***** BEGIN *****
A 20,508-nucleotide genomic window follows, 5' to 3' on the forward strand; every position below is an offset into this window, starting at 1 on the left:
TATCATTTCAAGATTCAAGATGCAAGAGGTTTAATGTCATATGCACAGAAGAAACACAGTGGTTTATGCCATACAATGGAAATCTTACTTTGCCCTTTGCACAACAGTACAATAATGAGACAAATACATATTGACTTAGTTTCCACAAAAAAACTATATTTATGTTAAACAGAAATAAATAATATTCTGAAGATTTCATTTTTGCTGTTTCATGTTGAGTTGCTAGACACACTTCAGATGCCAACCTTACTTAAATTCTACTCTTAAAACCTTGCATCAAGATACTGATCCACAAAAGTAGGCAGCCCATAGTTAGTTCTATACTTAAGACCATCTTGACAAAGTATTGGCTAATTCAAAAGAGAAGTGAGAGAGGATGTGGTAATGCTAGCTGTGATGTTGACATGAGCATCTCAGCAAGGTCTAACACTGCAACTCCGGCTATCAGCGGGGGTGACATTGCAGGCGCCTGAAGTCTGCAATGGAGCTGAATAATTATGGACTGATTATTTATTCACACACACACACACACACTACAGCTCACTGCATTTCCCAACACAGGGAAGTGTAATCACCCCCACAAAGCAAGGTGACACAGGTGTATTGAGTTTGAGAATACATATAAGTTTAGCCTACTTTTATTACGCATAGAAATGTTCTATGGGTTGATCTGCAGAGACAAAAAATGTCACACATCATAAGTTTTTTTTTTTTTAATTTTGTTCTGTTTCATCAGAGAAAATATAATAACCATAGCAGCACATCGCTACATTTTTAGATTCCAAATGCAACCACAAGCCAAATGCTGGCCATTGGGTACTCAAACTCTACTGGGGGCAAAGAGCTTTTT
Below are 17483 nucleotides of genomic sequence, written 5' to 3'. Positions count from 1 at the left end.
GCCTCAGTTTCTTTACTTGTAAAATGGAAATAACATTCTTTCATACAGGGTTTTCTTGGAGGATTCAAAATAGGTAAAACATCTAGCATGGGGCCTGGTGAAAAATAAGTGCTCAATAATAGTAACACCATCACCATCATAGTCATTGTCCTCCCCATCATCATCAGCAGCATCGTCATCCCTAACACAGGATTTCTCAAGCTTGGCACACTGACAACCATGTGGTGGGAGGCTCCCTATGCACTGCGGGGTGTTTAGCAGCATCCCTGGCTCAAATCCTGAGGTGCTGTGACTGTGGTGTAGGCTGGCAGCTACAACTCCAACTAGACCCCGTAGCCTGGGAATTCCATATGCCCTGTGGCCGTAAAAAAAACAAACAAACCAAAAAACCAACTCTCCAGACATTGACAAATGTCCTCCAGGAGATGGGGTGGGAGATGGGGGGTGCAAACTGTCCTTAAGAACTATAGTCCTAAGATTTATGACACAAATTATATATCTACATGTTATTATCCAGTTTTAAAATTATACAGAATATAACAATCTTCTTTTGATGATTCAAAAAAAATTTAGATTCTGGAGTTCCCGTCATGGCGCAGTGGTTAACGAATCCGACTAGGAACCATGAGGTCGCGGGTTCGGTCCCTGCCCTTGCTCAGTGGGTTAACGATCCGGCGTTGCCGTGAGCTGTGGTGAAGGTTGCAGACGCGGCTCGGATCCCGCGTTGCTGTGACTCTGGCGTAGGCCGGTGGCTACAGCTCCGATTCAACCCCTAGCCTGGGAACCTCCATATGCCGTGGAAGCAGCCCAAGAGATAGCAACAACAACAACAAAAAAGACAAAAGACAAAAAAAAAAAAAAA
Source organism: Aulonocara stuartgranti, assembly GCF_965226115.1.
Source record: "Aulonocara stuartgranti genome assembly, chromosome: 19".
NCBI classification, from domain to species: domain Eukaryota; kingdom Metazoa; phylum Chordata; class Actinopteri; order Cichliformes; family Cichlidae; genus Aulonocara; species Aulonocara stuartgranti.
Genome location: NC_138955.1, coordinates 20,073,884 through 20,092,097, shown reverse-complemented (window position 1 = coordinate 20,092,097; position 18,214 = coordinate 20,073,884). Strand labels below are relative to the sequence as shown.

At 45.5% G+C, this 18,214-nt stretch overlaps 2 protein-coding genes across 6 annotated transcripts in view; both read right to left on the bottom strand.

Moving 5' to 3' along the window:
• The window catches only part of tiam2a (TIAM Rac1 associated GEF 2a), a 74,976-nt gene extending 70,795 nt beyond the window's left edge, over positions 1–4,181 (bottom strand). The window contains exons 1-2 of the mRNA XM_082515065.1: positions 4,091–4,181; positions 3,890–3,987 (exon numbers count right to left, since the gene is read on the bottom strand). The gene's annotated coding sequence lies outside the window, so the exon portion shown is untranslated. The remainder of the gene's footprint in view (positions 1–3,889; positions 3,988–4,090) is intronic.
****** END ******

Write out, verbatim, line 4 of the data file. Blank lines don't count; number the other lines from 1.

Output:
GCCTCAGTTTCTTTACTTGTAAAATGGAAATAACATTCTTTCATACAGGGTTTTCTTGGAGGATTCAAAATAGGTAAAACATCTAGCATGGGGCCTGGTGAAAAATAAGTGCTCAATAATAGTAACACCATCACCATCATAGTCATTGTCCTCCCCATCATCATCAGCAGCATCGTCATCCCTAACACAGGATTTCTCAAGCTTGGCACACTGACAACCATGTGGTGGGAGGCTCCCTATGCACTGCGGGGTGTTTAGCAGCATCCCTGGCTCAAATCCTGAGGTGCTGTGACTGTGGTGTAGGCTGGCAGCTACAACTCCAACTAGACCCCGTAGCCTGGGAATTCCATATGCCCTGTGGCCGTAAAAAAAACAAACAAACCAAAAAACCAACTCTCCAGACATTGACAAATGTCCTCCAGGAGATGGGGTGGGAGATGGGGGGTGCAAACTGTCCTTAAGAACTATAGTCCTAAGATTTATGACACAAATTATATATCTACATGTTATTATCCAGTTTTAAAATTATACAGAATATAACAATCTTCTTTTGATGATTCAAAAAAAATTTAGATTCTGGAGTTCCCGTCATGGCGCAGTGGTTAACGAATCCGACTAGGAACCATGAGGTCGCGGGTTCGGTCCCTGCCCTTGCTCAGTGGGTTAACGATCCGGCGTTGCCGTGAGCTGTGGTGAAGGTTGCAGACGCGGCTCGGATCCCGCGTTGCTGTGACTCTGGCGTAGGCCGGTGGCTACAGCTCCGATTCAACCCCTAGCCTGGGAACCTCCATATGCCGTGGAAGCAGCCCAAGAGATAGCAACAACAACAACAAAAAAGACAAAAGACAAAAAAAAAAAAAAA